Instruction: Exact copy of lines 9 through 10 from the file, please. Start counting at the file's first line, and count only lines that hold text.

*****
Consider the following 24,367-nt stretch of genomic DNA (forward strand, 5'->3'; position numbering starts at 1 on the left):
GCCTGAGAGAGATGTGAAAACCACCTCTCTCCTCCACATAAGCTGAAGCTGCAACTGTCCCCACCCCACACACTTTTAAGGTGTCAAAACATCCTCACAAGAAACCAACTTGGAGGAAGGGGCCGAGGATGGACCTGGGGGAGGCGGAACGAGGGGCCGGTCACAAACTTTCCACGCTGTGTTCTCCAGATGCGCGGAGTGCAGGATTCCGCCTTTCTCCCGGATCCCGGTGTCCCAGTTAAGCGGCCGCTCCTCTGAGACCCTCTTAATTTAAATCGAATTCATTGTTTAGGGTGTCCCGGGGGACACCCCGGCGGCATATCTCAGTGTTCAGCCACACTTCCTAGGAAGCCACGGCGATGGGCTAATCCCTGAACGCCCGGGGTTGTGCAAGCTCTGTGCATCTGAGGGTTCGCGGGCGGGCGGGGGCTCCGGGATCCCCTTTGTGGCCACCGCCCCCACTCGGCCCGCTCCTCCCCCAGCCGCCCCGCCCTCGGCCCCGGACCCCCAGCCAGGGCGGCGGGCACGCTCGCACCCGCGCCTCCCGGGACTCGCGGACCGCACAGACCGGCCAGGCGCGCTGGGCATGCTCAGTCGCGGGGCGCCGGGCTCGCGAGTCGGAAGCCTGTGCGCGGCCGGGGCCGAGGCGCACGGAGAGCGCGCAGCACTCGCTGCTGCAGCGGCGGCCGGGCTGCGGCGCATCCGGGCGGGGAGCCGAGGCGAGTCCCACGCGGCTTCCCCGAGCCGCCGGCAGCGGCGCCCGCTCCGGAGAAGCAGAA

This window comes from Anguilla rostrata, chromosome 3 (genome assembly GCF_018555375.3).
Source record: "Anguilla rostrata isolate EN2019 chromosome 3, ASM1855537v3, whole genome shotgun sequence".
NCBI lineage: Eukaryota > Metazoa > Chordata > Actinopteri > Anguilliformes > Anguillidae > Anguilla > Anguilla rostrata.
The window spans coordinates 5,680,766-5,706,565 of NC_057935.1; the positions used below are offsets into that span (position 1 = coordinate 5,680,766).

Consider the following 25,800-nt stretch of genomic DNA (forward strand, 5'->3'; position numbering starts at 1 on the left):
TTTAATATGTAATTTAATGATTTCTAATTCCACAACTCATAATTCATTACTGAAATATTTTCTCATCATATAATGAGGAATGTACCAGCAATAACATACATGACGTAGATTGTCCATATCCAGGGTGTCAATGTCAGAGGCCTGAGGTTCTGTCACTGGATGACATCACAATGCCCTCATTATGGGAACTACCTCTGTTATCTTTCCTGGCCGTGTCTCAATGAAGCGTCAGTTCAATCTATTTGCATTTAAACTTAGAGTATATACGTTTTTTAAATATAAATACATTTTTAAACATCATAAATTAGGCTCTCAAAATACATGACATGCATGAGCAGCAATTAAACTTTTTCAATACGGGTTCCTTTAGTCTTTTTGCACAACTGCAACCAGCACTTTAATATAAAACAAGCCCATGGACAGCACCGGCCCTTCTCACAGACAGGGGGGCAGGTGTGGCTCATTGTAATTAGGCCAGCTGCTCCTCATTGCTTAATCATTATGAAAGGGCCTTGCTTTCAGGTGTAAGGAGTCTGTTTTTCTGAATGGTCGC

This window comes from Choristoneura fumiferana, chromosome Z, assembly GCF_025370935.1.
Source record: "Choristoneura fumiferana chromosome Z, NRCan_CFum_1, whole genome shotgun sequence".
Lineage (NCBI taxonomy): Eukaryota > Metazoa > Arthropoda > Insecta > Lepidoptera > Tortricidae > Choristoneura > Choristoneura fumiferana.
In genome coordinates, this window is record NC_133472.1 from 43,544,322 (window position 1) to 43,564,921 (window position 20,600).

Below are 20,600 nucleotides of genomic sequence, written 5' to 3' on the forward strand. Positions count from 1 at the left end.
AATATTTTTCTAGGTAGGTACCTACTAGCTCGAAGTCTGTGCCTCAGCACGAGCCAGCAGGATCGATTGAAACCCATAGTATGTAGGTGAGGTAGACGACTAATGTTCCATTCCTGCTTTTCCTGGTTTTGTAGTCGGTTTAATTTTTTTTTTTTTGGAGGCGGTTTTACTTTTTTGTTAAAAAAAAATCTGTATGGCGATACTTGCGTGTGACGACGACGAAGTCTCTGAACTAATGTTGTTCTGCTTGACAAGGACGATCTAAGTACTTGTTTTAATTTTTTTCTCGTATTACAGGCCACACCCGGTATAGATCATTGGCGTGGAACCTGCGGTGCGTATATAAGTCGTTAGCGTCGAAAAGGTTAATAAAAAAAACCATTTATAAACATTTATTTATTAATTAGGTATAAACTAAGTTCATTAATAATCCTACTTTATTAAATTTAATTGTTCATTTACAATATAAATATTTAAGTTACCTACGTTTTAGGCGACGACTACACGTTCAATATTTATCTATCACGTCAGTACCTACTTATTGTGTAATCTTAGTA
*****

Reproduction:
This window comes from Choristoneura fumiferana, chromosome Z, assembly GCF_025370935.1.
Source record: "Choristoneura fumiferana chromosome Z, NRCan_CFum_1, whole genome shotgun sequence".